Early Medical Pioneers
Quality of life throughout American history has been greatly enhanced by medical advancements, improvements that helped people live longer with each successive generation.
Benjamin Rush (1745–1813)
One of the signers of the Declaration of Independence, Rush founded the first public dispensary in Philadelphia and became one of the earliest doctors to characterize insanity as a medical condition rather than the influence of evil spirits. He was considered responsible for ending an epidemic of yellow fever in Philadelphia in 1793. Yet Dr. Rush still practiced bloodletting, an ancient and somewhat barbaric form of treating patients plagued by illness.
Crawford Long (1815–78)
Crawford Williamson Long, a Georgia physician, was the first doctor to use ether (a gas that numbs pain but leaves the patient conscious) as a general anesthetic during surgery. William T. G. Morton (1819–68) was a Boston dentist who had publicly demonstrated ether as the first truly effective surgical anesthetic, but Dr. Long was the first to use it during an actual surgery:he painlessly removed a tumor from the neck of patient James M. Venable on March 30, 1842.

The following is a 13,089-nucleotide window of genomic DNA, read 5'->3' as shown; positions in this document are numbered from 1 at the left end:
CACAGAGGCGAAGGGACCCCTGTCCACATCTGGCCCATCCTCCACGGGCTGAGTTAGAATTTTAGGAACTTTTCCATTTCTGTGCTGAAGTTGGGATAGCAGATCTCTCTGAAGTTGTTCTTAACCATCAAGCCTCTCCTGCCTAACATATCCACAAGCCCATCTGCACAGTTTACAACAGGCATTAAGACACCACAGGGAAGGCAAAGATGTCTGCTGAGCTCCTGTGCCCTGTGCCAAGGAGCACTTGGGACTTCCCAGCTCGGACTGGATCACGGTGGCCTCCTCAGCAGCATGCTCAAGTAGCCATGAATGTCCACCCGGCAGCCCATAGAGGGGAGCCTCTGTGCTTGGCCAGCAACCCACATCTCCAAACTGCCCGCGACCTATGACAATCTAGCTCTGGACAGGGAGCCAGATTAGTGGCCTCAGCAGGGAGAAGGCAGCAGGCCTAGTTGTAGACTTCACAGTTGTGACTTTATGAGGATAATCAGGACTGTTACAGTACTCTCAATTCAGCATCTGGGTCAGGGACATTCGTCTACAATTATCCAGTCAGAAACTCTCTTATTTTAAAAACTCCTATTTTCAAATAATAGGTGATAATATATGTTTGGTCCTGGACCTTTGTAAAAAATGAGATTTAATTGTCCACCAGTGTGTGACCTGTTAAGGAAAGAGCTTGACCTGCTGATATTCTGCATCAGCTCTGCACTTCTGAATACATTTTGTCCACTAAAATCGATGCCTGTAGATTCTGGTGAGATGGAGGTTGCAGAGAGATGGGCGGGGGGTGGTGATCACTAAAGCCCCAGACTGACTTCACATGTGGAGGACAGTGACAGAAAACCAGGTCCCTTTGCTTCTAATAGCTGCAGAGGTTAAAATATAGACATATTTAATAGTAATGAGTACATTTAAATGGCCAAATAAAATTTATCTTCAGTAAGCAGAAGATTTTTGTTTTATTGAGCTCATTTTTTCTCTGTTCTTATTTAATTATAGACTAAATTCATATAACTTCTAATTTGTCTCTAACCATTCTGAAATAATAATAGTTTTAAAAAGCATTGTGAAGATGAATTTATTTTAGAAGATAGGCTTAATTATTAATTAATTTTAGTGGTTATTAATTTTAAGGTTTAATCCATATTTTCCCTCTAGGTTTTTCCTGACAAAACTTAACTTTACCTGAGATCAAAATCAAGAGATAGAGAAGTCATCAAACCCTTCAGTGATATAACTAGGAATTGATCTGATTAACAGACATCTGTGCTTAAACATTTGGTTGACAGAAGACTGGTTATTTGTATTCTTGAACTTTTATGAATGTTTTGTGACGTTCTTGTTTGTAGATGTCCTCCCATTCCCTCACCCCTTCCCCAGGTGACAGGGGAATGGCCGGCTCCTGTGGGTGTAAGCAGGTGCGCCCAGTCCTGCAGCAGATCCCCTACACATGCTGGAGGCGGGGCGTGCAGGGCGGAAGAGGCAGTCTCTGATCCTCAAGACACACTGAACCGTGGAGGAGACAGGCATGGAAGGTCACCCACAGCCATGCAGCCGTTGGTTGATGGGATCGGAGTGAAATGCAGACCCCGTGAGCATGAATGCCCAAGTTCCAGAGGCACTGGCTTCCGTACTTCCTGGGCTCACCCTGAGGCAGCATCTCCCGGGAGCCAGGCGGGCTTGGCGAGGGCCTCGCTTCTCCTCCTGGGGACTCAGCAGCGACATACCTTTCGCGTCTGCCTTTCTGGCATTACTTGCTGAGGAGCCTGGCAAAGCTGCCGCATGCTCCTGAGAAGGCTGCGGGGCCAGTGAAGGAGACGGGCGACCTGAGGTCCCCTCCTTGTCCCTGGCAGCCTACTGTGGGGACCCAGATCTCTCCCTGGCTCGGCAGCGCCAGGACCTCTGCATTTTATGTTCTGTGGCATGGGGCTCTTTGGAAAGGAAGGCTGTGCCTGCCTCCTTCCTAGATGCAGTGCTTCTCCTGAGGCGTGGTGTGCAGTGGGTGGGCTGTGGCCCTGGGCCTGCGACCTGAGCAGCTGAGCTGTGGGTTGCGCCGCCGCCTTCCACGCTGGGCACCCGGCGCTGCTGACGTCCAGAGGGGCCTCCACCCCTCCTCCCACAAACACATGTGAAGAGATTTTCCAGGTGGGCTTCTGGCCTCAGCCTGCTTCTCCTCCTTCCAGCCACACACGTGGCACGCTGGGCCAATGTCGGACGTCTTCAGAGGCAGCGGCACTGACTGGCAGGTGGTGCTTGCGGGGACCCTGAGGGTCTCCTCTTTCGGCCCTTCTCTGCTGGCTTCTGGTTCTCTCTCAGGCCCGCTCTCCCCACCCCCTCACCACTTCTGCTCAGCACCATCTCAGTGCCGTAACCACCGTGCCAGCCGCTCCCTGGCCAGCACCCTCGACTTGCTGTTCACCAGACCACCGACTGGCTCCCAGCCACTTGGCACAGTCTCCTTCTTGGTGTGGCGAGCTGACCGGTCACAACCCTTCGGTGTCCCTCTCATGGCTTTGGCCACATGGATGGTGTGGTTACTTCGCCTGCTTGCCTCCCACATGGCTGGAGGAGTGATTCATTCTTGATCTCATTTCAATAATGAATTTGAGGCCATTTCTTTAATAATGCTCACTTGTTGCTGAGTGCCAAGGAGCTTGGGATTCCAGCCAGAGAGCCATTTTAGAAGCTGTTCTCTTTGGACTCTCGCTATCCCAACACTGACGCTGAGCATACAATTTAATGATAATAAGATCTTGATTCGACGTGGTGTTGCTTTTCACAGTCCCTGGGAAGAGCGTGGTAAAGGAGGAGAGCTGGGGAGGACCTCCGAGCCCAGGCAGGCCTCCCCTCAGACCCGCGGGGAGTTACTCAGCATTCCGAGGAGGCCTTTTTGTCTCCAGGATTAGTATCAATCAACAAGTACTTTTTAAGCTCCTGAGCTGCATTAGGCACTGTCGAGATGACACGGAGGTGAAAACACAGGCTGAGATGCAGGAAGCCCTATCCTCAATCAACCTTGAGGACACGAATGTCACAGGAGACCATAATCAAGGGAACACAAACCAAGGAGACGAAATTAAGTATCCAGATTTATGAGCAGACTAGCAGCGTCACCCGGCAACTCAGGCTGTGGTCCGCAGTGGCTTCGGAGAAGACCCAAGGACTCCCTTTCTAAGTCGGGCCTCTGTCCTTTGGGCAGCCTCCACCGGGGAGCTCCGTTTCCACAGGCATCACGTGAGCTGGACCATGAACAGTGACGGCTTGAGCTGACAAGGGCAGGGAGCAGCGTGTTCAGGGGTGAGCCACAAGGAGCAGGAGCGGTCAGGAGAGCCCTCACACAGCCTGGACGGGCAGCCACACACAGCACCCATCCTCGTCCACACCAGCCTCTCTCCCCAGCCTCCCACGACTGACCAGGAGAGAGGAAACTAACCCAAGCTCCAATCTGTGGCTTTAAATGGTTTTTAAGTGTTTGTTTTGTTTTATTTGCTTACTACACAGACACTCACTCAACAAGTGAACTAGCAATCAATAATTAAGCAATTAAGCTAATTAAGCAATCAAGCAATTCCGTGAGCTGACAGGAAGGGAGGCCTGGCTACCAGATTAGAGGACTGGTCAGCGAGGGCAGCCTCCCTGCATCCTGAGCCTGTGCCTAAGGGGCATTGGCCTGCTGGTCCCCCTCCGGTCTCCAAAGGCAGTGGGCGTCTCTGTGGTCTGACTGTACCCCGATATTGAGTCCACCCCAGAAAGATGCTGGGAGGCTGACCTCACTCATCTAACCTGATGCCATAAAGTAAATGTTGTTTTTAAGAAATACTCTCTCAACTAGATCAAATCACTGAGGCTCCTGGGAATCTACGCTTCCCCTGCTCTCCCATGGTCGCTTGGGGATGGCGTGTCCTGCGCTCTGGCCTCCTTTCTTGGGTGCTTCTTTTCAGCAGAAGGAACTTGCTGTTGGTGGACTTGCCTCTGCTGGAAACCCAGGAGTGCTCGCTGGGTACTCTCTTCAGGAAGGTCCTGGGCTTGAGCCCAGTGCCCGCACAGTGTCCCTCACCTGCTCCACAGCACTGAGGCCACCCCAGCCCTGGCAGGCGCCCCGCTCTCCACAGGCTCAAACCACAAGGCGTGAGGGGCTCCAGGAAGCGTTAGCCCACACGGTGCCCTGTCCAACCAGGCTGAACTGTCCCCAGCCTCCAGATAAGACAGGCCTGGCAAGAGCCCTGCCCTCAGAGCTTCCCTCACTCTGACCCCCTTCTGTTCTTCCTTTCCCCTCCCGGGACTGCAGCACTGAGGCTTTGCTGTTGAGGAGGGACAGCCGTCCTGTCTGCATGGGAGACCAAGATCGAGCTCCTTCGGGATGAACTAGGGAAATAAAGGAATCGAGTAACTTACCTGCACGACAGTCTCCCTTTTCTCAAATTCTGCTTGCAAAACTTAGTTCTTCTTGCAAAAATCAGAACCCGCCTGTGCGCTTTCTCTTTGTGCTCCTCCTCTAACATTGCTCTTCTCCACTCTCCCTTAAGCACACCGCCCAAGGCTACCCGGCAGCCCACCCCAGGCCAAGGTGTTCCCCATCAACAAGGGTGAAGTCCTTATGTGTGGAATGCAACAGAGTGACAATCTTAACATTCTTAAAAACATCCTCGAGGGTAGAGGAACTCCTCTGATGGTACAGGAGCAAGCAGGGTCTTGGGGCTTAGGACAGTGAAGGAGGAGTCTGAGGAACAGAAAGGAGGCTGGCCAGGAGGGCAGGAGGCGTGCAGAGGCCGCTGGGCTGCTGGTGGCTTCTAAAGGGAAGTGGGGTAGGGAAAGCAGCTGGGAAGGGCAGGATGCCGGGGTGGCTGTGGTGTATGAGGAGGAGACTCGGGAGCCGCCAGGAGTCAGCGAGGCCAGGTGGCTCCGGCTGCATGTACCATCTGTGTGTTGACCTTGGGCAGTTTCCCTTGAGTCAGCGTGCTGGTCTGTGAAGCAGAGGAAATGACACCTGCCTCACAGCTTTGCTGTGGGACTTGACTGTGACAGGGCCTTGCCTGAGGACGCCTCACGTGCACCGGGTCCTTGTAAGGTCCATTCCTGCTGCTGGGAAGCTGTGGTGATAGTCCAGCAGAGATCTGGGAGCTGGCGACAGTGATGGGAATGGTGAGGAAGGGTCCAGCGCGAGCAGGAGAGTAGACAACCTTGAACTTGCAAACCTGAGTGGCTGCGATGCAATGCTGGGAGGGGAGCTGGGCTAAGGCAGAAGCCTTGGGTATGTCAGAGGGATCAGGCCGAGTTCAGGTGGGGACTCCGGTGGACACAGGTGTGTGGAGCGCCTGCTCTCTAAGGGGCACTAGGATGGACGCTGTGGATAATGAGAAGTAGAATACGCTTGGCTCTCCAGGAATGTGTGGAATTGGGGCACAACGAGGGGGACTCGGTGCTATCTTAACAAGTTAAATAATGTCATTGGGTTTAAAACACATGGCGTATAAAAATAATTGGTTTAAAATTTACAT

Oliver Wendell Holmes Sr. (1809–94)
In the 1840s, Holmes brought attention to unsanitary practices as the cause of many deaths, particularly during childbirth; he also suggested the term
Elizabeth Blackwell (1821–1910)
Elizabeth Blackwell was America's first female physician. She valiantly faced prejudice from both students and professors, and went on to earn a medical degree from Geneva College in New York. She graduated at the top of her class on January 23, 1849, the first woman to earn a degree in medicine in the United States. In spite of her accomplishments, American hospitals at the time refused to hire a woman, so in 1857 she founded her own clinic, the New York Infirmary for Indigent Women and Children.
American Medical Association
Known today as the AMA, this group was formed when physicians gathered in 1847 at the Academy of Natural Sciences in Philadelphia. They formed an organization that remains the watchdog over medical practices and lobbies for the sake of its members.
Walter Reed (1851–1902)
Major Walter Reed was a U.S. Army doctor who in 1900 confirmed the theory of Cuban scientist Carlos Finlay that certain mosquitoes spread yellow fever. This discovery saved thousands of lives during the construction of the Panama Canal (from 1904 to 1914).